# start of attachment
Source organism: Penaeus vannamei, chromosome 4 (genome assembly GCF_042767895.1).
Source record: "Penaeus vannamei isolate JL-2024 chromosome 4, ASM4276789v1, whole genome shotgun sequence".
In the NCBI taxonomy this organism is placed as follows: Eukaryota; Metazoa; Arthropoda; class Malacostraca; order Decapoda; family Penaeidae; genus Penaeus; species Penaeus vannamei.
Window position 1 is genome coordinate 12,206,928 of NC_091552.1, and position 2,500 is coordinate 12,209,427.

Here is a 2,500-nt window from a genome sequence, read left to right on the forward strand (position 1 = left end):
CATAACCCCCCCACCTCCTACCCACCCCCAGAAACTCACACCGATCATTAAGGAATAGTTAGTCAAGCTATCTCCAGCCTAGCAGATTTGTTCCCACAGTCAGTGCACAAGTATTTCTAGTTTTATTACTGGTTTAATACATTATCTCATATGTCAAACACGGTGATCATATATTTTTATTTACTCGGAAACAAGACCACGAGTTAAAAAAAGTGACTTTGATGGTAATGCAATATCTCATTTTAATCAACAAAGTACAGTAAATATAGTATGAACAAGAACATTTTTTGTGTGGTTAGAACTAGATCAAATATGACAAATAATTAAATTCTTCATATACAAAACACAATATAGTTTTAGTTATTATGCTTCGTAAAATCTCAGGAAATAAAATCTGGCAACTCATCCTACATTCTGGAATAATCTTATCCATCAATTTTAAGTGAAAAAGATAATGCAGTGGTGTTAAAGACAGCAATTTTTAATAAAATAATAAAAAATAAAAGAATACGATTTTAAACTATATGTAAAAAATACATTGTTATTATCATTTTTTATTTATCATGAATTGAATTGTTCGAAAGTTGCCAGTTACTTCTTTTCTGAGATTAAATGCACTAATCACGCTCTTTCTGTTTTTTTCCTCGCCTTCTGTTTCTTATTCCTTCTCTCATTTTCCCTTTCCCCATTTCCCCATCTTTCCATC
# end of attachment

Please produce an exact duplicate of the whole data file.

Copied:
Source organism: Penaeus vannamei, chromosome 4 (genome assembly GCF_042767895.1).
Source record: "Penaeus vannamei isolate JL-2024 chromosome 4, ASM4276789v1, whole genome shotgun sequence".
In the NCBI taxonomy this organism is placed as follows: Eukaryota; Metazoa; Arthropoda; class Malacostraca; order Decapoda; family Penaeidae; genus Penaeus; species Penaeus vannamei.
Window position 1 is genome coordinate 12,206,928 of NC_091552.1, and position 2,500 is coordinate 12,209,427.

Here is a 2,500-nt window from a genome sequence, read left to right on the forward strand (position 1 = left end):
CATAACCCCCCCACCTCCTACCCACCCCCAGAAACTCACACCGATCATTAAGGAATAGTTAGTCAAGCTATCTCCAGCCTAGCAGATTTGTTCCCACAGTCAGTGCACAAGTATTTCTAGTTTTATTACTGGTTTAATACATTATCTCATATGTCAAACACGGTGATCATATATTTTTATTTACTCGGAAACAAGACCACGAGTTAAAAAAAGTGACTTTGATGGTAATGCAATATCTCATTTTAATCAACAAAGTACAGTAAATATAGTATGAACAAGAACATTTTTTGTGTGGTTAGAACTAGATCAAATATGACAAATAATTAAATTCTTCATATACAAAACACAATATAGTTTTAGTTATTATGCTTCGTAAAATCTCAGGAAATAAAATCTGGCAACTCATCCTACATTCTGGAATAATCTTATCCATCAATTTTAAGTGAAAAAGATAATGCAGTGGTGTTAAAGACAGCAATTTTTAATAAAATAATAAAAAATAAAAGAATACGATTTTAAACTATATGTAAAAAATACATTGTTATTATCATTTTTTATTTATCATGAATTGAATTGTTCGAAAGTTGCCAGTTACTTCTTTTCTGAGATTAAATGCACTAATCACGCTCTTTCTGTTTTTTTCCTCGCCTTCTGTTTCTTATTCCTTCTCTCATTTTCCCTTTCCCCATTTCCCCATCTTTCCATC